legal constraints on unionization drives; and

* We can no longer delay addressing global warming and other environmental
crises to pacify the interests of corporate polluters and those who plunder
our natural resources.

Together, we will work to show that the Green Party program and values are
the program and values of an American majority -- and that the majority now
have a powerful vehicle to advance their interests.

Achieving these goals, however, will require us all to redouble our efforts
in the final week of this campaign. We need all supporters to talk to their
friends, colleagues and neighbors, to continue spreading the message of our
campaign and to make sure everyone votes on election day. Word of mouth is
credible and fast.

And for the campaign to make history this week, we need your financial
support. Your contribution will enable us to coordinate and expand our
grassroots mobilization, to make sure we use every tool available to
circumvent the debate/media blackout and reach millions of voters and
non-voters.

Please make a pledge right now to restore our democracy by contributing $50,
$100, $250 or whatever you can afford to our campaign.

We need $500,000 in the next few days for "get-out-the-vote" efforts
nationwide.

You can make the contribution over the Internet by clicking on
http://votenader.org/donate.html.

Thank you for your energy and support for this campaign to deepen our
democracy.

Sincerely,
Ralph Nader


To subscribe, unsubscribe, and change options:
http://votenader.org/newsletter.html

Through this weekly newsletter you will get updates about the latest
happenings in the Nader 2000 campaign: you can find out how you can
volunteer (http://votenader.org/volunteer.html), how you and your friends
can make contributions (http://votenader.org/donate.html) and how to
ENCOURAGE OTHERS to VOLUNTEER and WORK to TRANSFORM THIS YEAR'S RACE INTO AN
OPEN DEBATE ON CORPORATE CONTROL OF OUR DEMOCRACY AND OUR LIVES. Please
forward this message to all of your friends and encourage them to sign up!

Paid for by the Nader 2000 General Committee, Inc.
P.O. Box 18002, Washington, D.C. 20036
campaign@votenader.org




From: Kathleen Gildred <Kgildred@aol.com>
Date: Tue, 31 Oct 2000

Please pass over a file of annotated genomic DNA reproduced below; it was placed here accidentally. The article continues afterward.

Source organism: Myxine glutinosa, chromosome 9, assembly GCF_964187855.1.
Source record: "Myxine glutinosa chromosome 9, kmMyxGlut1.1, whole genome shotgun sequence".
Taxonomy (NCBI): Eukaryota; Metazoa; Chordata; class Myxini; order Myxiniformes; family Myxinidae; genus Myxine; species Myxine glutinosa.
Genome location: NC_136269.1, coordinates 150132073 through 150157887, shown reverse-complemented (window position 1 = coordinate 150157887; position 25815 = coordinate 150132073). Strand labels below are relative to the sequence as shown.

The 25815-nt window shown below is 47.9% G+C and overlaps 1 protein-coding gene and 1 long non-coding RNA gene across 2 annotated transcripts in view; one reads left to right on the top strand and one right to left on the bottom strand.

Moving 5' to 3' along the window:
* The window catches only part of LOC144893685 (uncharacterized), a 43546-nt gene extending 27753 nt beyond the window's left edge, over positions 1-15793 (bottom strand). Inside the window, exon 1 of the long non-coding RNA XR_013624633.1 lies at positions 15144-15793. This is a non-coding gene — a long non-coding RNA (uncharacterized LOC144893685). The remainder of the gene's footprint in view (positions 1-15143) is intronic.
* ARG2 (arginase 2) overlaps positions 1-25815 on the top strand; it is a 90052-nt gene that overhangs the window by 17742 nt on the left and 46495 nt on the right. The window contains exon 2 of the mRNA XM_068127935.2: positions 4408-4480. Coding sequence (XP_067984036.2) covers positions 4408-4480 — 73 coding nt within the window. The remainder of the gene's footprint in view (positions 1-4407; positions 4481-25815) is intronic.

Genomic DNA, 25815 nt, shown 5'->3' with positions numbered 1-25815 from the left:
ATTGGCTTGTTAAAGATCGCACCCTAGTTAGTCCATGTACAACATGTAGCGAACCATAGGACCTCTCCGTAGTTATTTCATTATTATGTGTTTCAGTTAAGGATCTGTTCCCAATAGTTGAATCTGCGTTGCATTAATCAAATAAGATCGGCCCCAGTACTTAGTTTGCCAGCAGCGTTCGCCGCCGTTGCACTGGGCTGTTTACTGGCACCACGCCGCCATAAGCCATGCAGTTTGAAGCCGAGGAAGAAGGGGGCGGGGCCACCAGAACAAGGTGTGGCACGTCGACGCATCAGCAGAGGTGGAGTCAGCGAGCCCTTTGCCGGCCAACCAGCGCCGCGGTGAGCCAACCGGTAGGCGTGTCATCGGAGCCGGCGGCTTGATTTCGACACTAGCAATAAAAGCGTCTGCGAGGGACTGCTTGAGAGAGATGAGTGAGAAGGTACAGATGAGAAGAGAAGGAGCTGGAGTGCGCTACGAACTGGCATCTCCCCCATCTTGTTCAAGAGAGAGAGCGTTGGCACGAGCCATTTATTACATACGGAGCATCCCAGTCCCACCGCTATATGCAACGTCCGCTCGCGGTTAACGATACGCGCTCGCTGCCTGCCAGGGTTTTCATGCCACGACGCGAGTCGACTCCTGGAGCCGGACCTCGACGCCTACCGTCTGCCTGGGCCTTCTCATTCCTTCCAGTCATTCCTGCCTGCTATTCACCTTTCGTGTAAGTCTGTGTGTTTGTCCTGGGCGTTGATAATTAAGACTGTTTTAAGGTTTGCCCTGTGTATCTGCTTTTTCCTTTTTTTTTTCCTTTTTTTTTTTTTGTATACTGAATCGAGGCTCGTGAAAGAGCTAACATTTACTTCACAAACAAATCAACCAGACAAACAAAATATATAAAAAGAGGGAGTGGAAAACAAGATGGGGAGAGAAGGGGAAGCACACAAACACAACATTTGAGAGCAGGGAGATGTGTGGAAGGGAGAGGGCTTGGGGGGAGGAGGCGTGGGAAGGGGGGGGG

Subject: U'wa lawyer urges support for Gore

Hi Friends -

Here's an interesting piece of information I received from the Gore campaign
office. Please send this out to Nader supporters.

Thanks,
Kathleen

- - - - - - - - - - - -

Following is a letter from U'Wa lawyer Spencer Adler. Mr. Adler contacted us
a few days ago and wanted people to know that he supports Gore.

Please forward the letter.

"If you live in a state where the race is close, don*t even think of voting
for Nader to help the U*Wa tribe he so righteously hides behind. You won*t
be helping them. Instead, you*ll be sacrificing the tribe*s best interests
for Ralph Nader*s. And the U*Wa won*t owe you their thanks. You*ll owe them
your apology."

The full letter follows:

Why I won*t vote for Ralph Nader, by Spencer Adler

(October 31, 2000) Three years ago, I heard the story of a tribe from the
cloudforest of Colombia * five thousand people threatening to leap off a
cliff in mass suicide if oil drilling took place on their land.

Their plight moved me, and I got involved. I was the original attorney who
took up their case against Occidental Petroleum, of Los Angeles. I wrote the
shareholder resolution against the company, and spoke at the annual
shareholder meetings on their behalf. Last year, I was horrified when three
Americans working on the case were kidnapped in Colombia, and murdered.
As it happens, Al Gore*s family has long-standing ties to Occidental, for
which Ralph Nader has loudly criticized the vice president, pleading with
environmentalists to vote for himself, instead.

When his campaign began, Nader promised not to be the spoiler * not to pull
away from Gore the critical votes that might tip the balance in any swing
state. Unfortunately, that*s exactly what he*s doing * targeting the